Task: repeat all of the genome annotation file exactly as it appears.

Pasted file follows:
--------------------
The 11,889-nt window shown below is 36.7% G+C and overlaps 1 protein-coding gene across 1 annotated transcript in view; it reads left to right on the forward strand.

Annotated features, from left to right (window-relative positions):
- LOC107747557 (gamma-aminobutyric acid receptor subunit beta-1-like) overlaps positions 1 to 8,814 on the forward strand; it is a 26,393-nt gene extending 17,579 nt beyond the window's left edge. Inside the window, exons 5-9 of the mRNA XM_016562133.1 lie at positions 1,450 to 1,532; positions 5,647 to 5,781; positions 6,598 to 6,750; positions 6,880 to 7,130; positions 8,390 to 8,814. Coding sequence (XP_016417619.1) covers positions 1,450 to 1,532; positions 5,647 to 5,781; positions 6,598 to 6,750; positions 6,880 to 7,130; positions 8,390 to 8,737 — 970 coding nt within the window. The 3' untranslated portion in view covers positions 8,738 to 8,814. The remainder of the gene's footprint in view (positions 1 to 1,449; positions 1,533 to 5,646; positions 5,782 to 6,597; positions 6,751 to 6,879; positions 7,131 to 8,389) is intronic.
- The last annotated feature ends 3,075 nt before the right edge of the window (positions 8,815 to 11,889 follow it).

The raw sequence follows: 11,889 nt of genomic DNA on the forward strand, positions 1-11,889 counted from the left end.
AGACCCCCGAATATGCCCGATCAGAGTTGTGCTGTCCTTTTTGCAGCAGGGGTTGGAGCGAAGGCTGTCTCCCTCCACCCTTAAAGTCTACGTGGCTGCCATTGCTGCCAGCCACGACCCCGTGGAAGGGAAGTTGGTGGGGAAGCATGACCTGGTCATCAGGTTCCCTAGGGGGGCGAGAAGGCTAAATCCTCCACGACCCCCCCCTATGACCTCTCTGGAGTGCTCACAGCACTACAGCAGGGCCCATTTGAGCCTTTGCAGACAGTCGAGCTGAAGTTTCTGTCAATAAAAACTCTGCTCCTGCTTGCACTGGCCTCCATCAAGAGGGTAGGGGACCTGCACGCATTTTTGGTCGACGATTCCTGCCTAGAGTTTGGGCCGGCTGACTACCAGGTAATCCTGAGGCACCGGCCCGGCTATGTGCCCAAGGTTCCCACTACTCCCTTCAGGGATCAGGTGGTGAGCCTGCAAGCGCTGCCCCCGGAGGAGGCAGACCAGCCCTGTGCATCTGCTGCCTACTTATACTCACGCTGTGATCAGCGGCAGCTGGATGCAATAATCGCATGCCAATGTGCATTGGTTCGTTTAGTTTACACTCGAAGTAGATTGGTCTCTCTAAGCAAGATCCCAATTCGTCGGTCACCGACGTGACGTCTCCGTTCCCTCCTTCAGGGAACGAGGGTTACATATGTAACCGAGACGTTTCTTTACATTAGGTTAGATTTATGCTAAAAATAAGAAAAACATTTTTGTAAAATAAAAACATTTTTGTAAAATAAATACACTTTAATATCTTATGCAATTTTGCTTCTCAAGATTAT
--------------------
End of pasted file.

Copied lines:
The 11,889-nt window shown below is 36.7% G+C and overlaps 1 protein-coding gene across 1 annotated transcript in view; it reads left to right on the forward strand.

Annotated features, from left to right (window-relative positions):
- LOC107747557 (gamma-aminobutyric acid receptor subunit beta-1-like) overlaps positions 1 to 8,814 on the forward strand; it is a 26,393-nt gene extending 17,579 nt beyond the window's left edge. Inside the window, exons 5-9 of the mRNA XM_016562133.1 lie at positions 1,450 to 1,532; positions 5,647 to 5,781; positions 6,598 to 6,750; positions 6,880 to 7,130; positions 8,390 to 8,814. Coding sequence (XP_016417619.1) covers positions 1,450 to 1,532; positions 5,647 to 5,781; positions 6,598 to 6,750; positions 6,880 to 7,130; positions 8,390 to 8,737 — 970 coding nt within the window. The 3' untranslated portion in view covers positions 8,738 to 8,814. The remainder of the gene's footprint in view (positions 1 to 1,449; positions 1,533 to 5,646; positions 5,782 to 6,597; positions 6,751 to 6,879; positions 7,131 to 8,389) is intronic.
- The last annotated feature ends 3,075 nt before the right edge of the window (positions 8,815 to 11,889 follow it).

The raw sequence follows: 11,889 nt of genomic DNA on the forward strand, positions 1-11,889 counted from the left end.
AGACCCCCGAATATGCCCGATCAGAGTTGTGCTGTCCTTTTTGCAGCAGGGGTTGGAGCGAAGGCTGTCTCCCTCCACCCTTAAAGTCTACGTGGCTGCCATTGCTGCCAGCCACGACCCCGTGGAAGGGAAGTTGGTGGGGAAGCATGACCTGGTCATCAGGTTCCCTAGGGGGGCGAGAAGGCTAAATCCTCCACGACCCCCCCCTATGACCTCTCTGGAGTGCTCACAGCACTACAGCAGGGCCCATTTGAGCCTTTGCAGACAGTCGAGCTGAAGTTTCTGTCAATAAAAACTCTGCTCCTGCTTGCACTGGCCTCCATCAAGAGGGTAGGGGACCTGCACGCATTTTTGGTCGACGATTCCTGCCTAGAGTTTGGGCCGGCTGACTACCAGGTAATCCTGAGGCACCGGCCCGGCTATGTGCCCAAGGTTCCCACTACTCCCTTCAGGGATCAGGTGGTGAGCCTGCAAGCGCTGCCCCCGGAGGAGGCAGACCAGCCCTGTGCATCTGCTGCCTACTTATACTCACGCTGTGATCAGCGGCAGCTGGATGCAATAATCGCATGCCAATGTGCATTGGTTCGTTTAGTTTACACTCGAAGTAGATTGGTCTCTCTAAGCAAGATCCCAATTCGTCGGTCACCGACGTGACGTCTCCGTTCCCTCCTTCAGGGAACGAGGGTTACATATGTAACCGAGACGTTTCTTTACATTAGGTTAGATTTATGCTAAAAATAAGAAAAACATTTTTGTAAAATAAAAACATTTTTGTAAAATAAATACACTTTAATATCTTATGCAATTTTGCTTCTCAAGATTAT